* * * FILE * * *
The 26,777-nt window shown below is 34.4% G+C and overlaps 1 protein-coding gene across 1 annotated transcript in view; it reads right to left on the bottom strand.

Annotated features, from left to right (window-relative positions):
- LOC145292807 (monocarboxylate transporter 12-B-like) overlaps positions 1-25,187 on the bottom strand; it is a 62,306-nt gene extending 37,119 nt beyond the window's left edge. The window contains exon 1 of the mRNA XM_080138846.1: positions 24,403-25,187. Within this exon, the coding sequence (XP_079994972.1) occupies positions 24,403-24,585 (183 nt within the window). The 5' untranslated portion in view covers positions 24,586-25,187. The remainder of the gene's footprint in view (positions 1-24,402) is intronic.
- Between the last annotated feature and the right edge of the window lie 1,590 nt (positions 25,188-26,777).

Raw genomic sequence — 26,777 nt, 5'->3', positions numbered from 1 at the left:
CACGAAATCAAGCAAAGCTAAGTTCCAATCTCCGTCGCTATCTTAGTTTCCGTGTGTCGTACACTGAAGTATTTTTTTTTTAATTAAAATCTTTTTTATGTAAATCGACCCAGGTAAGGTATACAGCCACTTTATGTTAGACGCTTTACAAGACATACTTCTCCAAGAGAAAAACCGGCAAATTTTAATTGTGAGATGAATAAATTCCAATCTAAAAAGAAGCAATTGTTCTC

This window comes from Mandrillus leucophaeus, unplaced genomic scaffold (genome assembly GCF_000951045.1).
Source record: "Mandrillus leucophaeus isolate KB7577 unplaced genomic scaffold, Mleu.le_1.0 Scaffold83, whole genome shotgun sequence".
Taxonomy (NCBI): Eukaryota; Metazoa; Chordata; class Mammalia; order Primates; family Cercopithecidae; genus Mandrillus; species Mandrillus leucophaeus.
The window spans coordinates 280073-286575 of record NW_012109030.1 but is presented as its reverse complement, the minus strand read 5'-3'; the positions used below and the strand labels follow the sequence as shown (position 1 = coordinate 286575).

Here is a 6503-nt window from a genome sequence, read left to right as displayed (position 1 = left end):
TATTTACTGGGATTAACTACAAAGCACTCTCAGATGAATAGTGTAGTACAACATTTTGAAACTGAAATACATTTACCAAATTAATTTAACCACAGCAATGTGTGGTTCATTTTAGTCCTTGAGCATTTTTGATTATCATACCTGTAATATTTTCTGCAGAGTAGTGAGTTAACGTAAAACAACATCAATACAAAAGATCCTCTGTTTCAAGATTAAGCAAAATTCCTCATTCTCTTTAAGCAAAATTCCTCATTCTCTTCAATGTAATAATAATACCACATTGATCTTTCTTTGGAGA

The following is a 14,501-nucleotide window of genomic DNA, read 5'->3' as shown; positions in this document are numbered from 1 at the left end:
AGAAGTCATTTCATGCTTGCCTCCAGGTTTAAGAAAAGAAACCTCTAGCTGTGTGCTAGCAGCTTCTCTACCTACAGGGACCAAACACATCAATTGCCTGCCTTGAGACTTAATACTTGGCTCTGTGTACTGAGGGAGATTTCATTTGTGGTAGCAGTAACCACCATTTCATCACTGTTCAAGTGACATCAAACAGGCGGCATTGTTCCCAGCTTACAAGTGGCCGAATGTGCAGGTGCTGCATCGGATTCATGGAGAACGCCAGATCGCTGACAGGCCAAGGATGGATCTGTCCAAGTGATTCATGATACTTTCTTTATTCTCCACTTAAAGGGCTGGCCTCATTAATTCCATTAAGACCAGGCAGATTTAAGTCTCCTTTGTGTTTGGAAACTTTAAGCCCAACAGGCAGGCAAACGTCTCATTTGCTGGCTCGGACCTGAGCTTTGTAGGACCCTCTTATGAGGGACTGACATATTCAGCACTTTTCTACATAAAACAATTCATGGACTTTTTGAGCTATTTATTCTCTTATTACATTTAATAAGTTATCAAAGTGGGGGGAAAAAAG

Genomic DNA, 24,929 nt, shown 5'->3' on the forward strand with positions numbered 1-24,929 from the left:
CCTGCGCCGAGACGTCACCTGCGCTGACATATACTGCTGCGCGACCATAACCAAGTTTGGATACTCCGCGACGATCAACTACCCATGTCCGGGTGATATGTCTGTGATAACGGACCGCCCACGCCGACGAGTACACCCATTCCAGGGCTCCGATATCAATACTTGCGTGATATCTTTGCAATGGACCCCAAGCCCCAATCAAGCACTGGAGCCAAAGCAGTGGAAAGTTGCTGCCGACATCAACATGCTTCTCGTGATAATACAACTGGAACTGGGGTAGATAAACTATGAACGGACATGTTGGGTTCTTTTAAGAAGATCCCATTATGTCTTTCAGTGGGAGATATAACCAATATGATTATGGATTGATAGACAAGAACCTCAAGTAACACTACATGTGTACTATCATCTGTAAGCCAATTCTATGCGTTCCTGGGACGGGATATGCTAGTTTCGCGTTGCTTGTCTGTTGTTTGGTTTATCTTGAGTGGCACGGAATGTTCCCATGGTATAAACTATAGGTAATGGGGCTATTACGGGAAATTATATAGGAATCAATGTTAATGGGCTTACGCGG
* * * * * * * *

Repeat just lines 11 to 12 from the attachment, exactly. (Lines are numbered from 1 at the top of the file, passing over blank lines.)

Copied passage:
Here is a 6503-nt window from a genome sequence, read left to right as displayed (position 1 = left end):
TATTTACTGGGATTAACTACAAAGCACTCTCAGATGAATAGTGTAGTACAACATTTTGAAACTGAAATACATTTACCAAATTAATTTAACCACAGCAATGTGTGGTTCATTTTAGTCCTTGAGCATTTTTGATTATCATACCTGTAATATTTTCTGCAGAGTAGTGAGTTAACGTAAAACAACATCAATACAAAAGATCCTCTGTTTCAAGATTAAGCAAAATTCCTCATTCTCTTTAAGCAAAATTCCTCATTCTCTTCAATGTAATAATAATACCACATTGATCTTTCTTTGGAGA